Woodcraft 24: Stewardship

8 11 2014

“It looks like you never cut your forest down,” I observed.

“Well, Konrad, there is a difference between cutting down trees and cutting down the forest.  My father had opportunity to cut the whole thing down when he took possession.  He could have done what so many of the big lumber barons did do here in the Great Lakes states and again in the states of the Southeast.  He could have cut all the best trees for furniture and woodwork.  He could have cut all the good trees for lumber.  He could then have cut all the fair trees for pulp and paper.  All the poorest he could have cut for posts, for firewood, for charcoal.  Then he could have sold the land for farming.  That’s called mining the forest: log it and leave it, taking what it has and giving nothing back.

“That’s what happened in the northern portion of this state.  Loggers came in and mined the trees.  Then farmers came in and mined the soil.  And there was devastation.

“But your great-grandfather didn’t do that. Not only would that have been bad business, as he would say, but also bad stewardship. Three sections of land came into his possession, almost as a gift.  Perhaps it was an act of Providence working through an act of the Devil.  At any rate, he had three sections of land.  The common man in America could only hope and strive for such an estate, and maybe, just maybe he could attain it.  The common man in Germany had no hope for such an estate.  My father got one, and he was going to take care of it.

“As I said, Konrad, there is a difference between cutting down trees and cutting down the forest.  One may cut trees without killing the forest.  It’s rather like your mother cutting roses or zinnias or pansies.  She can harvest flowers for placement in a vase; she doesn’t have to kill the entire plant to do so.  If she takes care of her roses, those plants will live for years and years, providing the sights and scents of beautiful flowers season after season.  So it is with a forest.  Come along.  Let’s walk, and I will explain.”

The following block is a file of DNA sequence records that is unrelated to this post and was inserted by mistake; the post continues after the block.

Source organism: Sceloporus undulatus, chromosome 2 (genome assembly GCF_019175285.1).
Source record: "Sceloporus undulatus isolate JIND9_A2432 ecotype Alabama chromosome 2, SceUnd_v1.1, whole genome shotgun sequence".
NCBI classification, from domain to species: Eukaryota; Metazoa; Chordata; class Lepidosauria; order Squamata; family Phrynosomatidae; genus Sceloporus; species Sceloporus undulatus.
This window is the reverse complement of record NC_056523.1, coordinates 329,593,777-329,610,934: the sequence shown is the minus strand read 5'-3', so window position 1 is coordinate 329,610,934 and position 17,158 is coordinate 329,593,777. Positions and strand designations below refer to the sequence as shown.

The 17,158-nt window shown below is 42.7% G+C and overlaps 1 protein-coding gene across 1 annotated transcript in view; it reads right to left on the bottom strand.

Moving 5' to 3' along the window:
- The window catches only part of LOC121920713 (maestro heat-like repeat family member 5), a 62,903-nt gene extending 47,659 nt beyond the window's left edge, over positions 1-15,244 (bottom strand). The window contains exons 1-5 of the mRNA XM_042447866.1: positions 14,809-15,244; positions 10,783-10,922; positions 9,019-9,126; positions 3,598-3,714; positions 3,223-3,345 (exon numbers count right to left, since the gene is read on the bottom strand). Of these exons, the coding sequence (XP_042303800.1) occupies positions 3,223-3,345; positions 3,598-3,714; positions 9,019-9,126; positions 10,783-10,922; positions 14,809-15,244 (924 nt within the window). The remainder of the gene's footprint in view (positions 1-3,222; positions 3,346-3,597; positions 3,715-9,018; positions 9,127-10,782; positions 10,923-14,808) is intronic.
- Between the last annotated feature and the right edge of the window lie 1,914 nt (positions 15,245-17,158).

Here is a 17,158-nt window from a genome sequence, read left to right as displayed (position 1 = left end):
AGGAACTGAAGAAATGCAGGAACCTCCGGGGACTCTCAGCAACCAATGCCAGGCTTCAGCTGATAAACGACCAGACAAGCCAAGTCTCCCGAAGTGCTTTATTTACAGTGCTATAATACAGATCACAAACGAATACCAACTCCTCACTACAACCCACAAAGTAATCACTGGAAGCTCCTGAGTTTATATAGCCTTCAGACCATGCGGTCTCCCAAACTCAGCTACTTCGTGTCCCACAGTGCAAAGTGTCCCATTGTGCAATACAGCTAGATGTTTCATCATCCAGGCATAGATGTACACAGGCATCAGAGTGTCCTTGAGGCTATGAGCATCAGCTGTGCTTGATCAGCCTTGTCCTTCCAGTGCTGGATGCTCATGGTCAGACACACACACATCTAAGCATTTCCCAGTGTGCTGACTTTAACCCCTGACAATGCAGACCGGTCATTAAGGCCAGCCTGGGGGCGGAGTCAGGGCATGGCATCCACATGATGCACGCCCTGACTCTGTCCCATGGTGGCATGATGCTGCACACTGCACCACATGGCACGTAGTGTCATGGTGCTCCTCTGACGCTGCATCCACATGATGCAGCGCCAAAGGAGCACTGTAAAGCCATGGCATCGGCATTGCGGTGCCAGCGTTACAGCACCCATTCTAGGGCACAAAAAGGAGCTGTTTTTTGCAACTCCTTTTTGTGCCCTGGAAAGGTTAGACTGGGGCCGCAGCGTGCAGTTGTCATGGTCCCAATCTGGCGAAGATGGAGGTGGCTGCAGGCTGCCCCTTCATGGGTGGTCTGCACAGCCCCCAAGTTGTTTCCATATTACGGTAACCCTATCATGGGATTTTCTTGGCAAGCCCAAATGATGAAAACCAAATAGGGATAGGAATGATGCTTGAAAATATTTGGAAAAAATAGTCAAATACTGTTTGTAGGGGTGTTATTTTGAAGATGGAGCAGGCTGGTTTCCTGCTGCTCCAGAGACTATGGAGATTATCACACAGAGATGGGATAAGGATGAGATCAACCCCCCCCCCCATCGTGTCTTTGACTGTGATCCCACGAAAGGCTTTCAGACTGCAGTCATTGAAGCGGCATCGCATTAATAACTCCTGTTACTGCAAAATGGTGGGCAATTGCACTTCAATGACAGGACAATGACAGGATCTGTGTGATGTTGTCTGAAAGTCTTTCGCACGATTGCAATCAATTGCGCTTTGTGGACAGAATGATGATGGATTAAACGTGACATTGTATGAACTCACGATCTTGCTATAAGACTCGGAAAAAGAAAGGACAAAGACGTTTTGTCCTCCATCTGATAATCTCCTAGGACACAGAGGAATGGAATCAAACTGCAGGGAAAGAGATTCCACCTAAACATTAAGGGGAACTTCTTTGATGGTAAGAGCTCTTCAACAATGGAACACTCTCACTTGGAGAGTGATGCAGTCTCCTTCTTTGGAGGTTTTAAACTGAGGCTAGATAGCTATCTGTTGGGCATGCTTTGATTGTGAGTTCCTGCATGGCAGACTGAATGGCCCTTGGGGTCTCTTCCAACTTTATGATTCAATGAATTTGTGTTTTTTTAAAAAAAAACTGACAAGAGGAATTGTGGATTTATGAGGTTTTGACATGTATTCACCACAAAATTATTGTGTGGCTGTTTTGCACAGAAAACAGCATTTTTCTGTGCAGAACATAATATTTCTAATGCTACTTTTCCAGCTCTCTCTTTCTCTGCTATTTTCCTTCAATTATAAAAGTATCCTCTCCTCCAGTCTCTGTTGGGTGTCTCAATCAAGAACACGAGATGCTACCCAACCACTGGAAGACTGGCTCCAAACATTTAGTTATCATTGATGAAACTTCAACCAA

“How are you doing, Grandfather?” I asked.  “You’ve been walking a long way already.  And that peg leg…”

“I can do this, Konrad,” Grandfather insisted.  “But how are you?  You’ve been walking quite a way.  And that rucksack…”

“I can do this,” I echoed.

“Very well, then.  Let’s go.”

We walked.  In time, we passed through a stand of red pines.

“Pruning,” Grandfather said.  “That’s what can be done to improve the quality of the lumber inside a tree trunk.  Cut the lower branches off as they die back because they get too much shade and not enough light.  Branches may be pruned while they are still green, too.  Pruning them while they’re small in diameter means that the knots in the wood will be small. They won’t be as deep in the wood, as well.  The trick is to prune as many branches as possible without taking too many and slowing the growth of the tree itself.  In addition, one must prune properly so that the tree can heal itself as quickly as possible.  One must minimize the risk of infection by disease.

“In a similar way, one can improve the quality of a stand of trees by the careful cutting of individuals.  Come with me to the higher ground outside this plantation.”

We walked to a stand of oaks located on some small, steep hills.